Posted by James Briggs on December 30, 2003
In Reply to: Not worth a tinker's dam posted by Bill Oetinger on December 30, 2003
: The etymology given for this phrase indicates that it is the solder used by tinkers to mend pewter ware.
: I always understood that the tinker actually had a small device among his tools that he could use to dam up molten solder and hold it in place over a repair. It was this tool that was actually a tinker's dam and not the solder itself. But I have no basis for this conjecture except having read it somewhere, years ago.
If someone doesn't give a tinker's dam (or cuss) the they are reckoned to be completely indifferent to the outcome of an event. Dam (note the lack of a terminal "n") is used today to describe a structure for holding back water; so it was in the days of Tinkers. They used to travel the country earning their livings mending pots and pans and sharpening knives. They would mend the pots by filling the leak on the inside with some clay and then repairing the outside with permanent material. When this was done the clay was discarded. The clay stopper was the tinker's dam. The dam was also known as a cuss. Both were worthless, hence the saying.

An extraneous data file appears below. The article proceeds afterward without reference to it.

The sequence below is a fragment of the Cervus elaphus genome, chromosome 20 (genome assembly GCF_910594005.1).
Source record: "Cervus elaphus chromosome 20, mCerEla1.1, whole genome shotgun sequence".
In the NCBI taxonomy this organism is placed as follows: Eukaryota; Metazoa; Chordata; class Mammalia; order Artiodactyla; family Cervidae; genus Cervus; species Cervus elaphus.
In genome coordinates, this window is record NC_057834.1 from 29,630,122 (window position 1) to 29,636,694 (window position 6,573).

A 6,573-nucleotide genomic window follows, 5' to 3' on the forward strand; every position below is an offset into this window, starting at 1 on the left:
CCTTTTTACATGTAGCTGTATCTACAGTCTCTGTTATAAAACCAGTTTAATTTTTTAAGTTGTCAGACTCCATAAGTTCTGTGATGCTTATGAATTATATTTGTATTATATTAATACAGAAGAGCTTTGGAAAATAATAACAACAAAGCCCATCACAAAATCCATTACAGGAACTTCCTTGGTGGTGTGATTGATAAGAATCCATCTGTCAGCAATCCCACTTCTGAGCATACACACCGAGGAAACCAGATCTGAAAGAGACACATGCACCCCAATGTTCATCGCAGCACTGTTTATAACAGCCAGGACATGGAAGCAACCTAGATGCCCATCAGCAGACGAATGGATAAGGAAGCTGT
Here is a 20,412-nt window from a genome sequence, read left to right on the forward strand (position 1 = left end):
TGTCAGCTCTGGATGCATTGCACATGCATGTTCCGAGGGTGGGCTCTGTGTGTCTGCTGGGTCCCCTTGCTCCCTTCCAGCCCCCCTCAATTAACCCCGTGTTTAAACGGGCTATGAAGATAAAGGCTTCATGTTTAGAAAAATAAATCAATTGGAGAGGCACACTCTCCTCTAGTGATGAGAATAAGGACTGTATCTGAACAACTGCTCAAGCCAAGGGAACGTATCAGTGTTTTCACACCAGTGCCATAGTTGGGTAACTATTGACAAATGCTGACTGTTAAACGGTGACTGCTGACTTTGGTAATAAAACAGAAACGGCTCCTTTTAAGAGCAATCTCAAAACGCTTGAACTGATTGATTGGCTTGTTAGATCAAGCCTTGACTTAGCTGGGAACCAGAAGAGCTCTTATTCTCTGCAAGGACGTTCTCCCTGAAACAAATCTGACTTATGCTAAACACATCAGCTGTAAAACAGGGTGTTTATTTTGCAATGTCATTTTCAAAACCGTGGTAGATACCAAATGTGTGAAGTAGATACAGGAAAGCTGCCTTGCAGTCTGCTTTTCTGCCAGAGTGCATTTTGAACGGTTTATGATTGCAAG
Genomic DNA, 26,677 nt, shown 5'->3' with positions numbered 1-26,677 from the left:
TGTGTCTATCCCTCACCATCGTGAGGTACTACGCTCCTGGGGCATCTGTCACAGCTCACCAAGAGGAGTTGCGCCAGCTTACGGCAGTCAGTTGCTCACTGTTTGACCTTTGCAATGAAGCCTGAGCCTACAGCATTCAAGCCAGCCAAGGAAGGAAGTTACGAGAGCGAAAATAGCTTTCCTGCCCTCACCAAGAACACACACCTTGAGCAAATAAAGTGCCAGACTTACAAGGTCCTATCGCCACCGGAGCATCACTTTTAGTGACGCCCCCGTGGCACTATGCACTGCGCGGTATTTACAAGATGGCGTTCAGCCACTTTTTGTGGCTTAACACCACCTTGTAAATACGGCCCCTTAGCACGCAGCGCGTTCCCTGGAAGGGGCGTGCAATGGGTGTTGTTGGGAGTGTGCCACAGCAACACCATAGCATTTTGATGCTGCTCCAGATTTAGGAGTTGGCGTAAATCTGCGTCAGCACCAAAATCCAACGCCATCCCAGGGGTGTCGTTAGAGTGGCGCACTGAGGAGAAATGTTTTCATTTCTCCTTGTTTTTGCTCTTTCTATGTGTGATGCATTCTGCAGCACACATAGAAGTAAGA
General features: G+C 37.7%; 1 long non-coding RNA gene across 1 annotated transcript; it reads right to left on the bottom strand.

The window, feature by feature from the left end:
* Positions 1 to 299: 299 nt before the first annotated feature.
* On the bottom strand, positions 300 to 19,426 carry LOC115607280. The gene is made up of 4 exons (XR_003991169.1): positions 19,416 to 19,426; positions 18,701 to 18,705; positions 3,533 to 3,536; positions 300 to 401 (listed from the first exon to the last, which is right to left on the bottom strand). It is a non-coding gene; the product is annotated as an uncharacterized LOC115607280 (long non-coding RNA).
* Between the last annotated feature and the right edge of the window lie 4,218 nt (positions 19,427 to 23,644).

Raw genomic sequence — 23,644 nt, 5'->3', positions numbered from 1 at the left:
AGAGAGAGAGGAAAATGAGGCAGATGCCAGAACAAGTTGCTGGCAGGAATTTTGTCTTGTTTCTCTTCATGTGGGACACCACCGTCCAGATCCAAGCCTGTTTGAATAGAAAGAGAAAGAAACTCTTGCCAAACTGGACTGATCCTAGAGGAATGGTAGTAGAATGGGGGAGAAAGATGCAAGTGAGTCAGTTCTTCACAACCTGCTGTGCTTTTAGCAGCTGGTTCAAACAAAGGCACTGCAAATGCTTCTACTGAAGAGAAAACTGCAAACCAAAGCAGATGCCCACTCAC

An alternative explanation is based on the supposed frequency that tinkers swore - so frequent that the value of their 'damn' was worthless. You choose - I prefer the first explanation.